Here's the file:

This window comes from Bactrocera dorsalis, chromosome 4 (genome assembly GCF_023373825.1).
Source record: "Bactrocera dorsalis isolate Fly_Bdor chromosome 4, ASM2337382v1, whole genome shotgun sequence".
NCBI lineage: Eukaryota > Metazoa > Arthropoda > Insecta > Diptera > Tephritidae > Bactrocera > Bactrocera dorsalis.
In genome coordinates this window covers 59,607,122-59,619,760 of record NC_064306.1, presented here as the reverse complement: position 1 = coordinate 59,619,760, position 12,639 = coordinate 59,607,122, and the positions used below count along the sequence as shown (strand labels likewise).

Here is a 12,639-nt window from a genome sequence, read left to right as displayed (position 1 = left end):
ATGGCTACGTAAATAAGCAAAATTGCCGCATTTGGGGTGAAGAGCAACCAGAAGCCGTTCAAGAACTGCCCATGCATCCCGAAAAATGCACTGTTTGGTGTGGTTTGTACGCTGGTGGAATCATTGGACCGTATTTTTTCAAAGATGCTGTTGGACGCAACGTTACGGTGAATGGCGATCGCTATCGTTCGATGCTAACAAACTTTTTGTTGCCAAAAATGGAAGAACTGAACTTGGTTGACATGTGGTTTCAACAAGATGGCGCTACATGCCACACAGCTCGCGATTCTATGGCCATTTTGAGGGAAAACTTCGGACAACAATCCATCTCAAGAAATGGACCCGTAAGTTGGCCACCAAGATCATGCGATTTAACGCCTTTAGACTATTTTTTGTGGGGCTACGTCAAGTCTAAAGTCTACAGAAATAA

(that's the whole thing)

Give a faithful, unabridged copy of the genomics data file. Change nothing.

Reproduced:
This window comes from Bactrocera dorsalis, chromosome 4 (genome assembly GCF_023373825.1).
Source record: "Bactrocera dorsalis isolate Fly_Bdor chromosome 4, ASM2337382v1, whole genome shotgun sequence".
NCBI lineage: Eukaryota > Metazoa > Arthropoda > Insecta > Diptera > Tephritidae > Bactrocera > Bactrocera dorsalis.
In genome coordinates this window covers 59,607,122-59,619,760 of record NC_064306.1, presented here as the reverse complement: position 1 = coordinate 59,619,760, position 12,639 = coordinate 59,607,122, and the positions used below count along the sequence as shown (strand labels likewise).

Here is a 12,639-nt window from a genome sequence, read left to right as displayed (position 1 = left end):
ATGGCTACGTAAATAAGCAAAATTGCCGCATTTGGGGTGAAGAGCAACCAGAAGCCGTTCAAGAACTGCCCATGCATCCCGAAAAATGCACTGTTTGGTGTGGTTTGTACGCTGGTGGAATCATTGGACCGTATTTTTTCAAAGATGCTGTTGGACGCAACGTTACGGTGAATGGCGATCGCTATCGTTCGATGCTAACAAACTTTTTGTTGCCAAAAATGGAAGAACTGAACTTGGTTGACATGTGGTTTCAACAAGATGGCGCTACATGCCACACAGCTCGCGATTCTATGGCCATTTTGAGGGAAAACTTCGGACAACAATCCATCTCAAGAAATGGACCCGTAAGTTGGCCACCAAGATCATGCGATTTAACGCCTTTAGACTATTTTTTGTGGGGCTACGTCAAGTCTAAAGTCTACAGAAATAA